Websites that pass the mobile-friendly test will achieve a higher position in online searches. Those websites that don’t pass the test will see a sudden decline in viewership and traffic. So, what does this algorithm change include and what must websites do to adjust to this new reality?

A Natural Algorithm Change

Business professionals and everyday consumers are relying more and more on their mobile devices and smartphones. Today’s consumer is always connected and all are using their mobile devices for online searches. Smartphones are simple tools that provide more than just a means of calling friends and family members. They are minicomputers and a vital tool in our everyday lives. It’s natural for Google to make this change and in many ways it’s long overdue.

This recent algorithm change is substantial and will position mobile-friendly websites higher on Google search results. Websites that aren’t mobile-optimized will see a decrease in viewership and a decline in their SERPs.

Ultimately, it’s not just about having a website that appears on a mobile device. Instead, it’s about having the right font, clearly visible content, proper spacing between links, and images that are easily seen without having to pinch or zoom on a mobile device’s display screen. After all, a website’s relevance is measured by user-engagement. In terms of mobile devices, user-engagement is defined by ease-of-use. In the end, it’s a question of how easy it is for mobile device users to view a given website on their smartphone.

So, what are some of the more important changes recently initiated by Google? More importantly, what should webmasters do in order to become a more dominant player in mobile searches? The first step involves understanding whether a website passes the minimum requirements to be considered mobile-friendly as defined by Google.

Test Before Making any Changes

The first step is to input a given website’s URL into Google’s “Mobile-Friendly Test” and or its “Mobile Page Speed Insights” section of its Google Developer Page. The test will instantaneously give insight into whether a website is mobile-friendly or not. If that website isn’t mobile friendly, then a list will be provided defining what needs to change. Some of the more common reasons are outlined below.
• Text too small to read
• Content wider than screen
• Links too close together
• Mobile viewpoint not set

Assuming that a website doesn’t past the litmus test, what should it do moving forward? To answer this question, here are some issues to focus on in order to make a website more responsive on mobile devices.

1. Eliminate Pinching and Zooming:

A mobile-friendly website is one where the user only has to scroll up or down on their mobile device in order to read the content. This means pinching, zooming or adjusting the screen horizontally is no longer acceptable. In order for a website to be mobile-friendly, users should only have to adjust the screen vertically using their thumbs. Single-hand manipulation for end-users needs to be the cornerstone of any mobile-friendly website.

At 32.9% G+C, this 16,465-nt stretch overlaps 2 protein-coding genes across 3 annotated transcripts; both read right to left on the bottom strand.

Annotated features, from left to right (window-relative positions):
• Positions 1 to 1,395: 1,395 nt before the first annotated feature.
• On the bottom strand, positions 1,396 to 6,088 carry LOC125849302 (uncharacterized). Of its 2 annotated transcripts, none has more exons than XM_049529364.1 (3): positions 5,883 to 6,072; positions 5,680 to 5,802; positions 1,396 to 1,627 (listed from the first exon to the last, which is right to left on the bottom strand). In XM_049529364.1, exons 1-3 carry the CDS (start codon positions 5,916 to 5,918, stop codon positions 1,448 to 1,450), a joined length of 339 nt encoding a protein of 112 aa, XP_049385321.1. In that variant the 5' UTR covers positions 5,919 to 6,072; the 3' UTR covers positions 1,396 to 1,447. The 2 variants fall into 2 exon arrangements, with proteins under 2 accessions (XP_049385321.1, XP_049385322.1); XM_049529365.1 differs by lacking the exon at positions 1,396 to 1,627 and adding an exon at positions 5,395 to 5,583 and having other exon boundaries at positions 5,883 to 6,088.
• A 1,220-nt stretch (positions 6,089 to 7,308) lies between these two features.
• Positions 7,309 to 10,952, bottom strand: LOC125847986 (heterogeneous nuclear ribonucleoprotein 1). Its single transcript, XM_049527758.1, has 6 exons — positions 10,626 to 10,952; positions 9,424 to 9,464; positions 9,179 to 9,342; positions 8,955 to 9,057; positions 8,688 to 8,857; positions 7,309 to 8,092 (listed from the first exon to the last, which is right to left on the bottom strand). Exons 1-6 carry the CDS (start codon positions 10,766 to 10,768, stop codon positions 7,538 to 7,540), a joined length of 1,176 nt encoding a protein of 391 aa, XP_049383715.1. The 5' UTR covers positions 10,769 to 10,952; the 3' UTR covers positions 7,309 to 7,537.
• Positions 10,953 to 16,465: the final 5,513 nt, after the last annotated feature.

2. Proper Fonts and Right-Sized Images:

Fonts and images on a laptop and or desktop don’t transfer well onto mobile devices without considerable changes by the end-user. Fonts that are too small and ineligible force users to pinch or zoom in order to interpret the information. In fact, small and illegible fonts force users into a never-ending process of pinching and zooming just to read a single sentence.

Additional issues for mobile users arise when they are forced to download more content due to the size of images, the size of fonts and the spacing between both. Longer downloads drain a mobile device’s battery and irate users. This invariably means a user will abandon the site if interpreting the information is too time consuming and laborious.

3. Eliminate Useless Software:

It’s important to eliminate and or upgrade software platforms that aren’t universally accepted on all mobile devices. Flash content, and other license-limiting media, is not easily transferrable on all mobile devices. This type of software platform interferes with content and information downloads, thereby frustrating the user and forcing them to leave.

4. Eliminating 404 Errors:

Mobile-friendly websites should never have 404 errors or issues with redirects. While these 404 errors may not appear on a laptop or desktop, they can be present on mobile devices. The focus must be on checking that all redirects are working properly and that no 404 errors are present.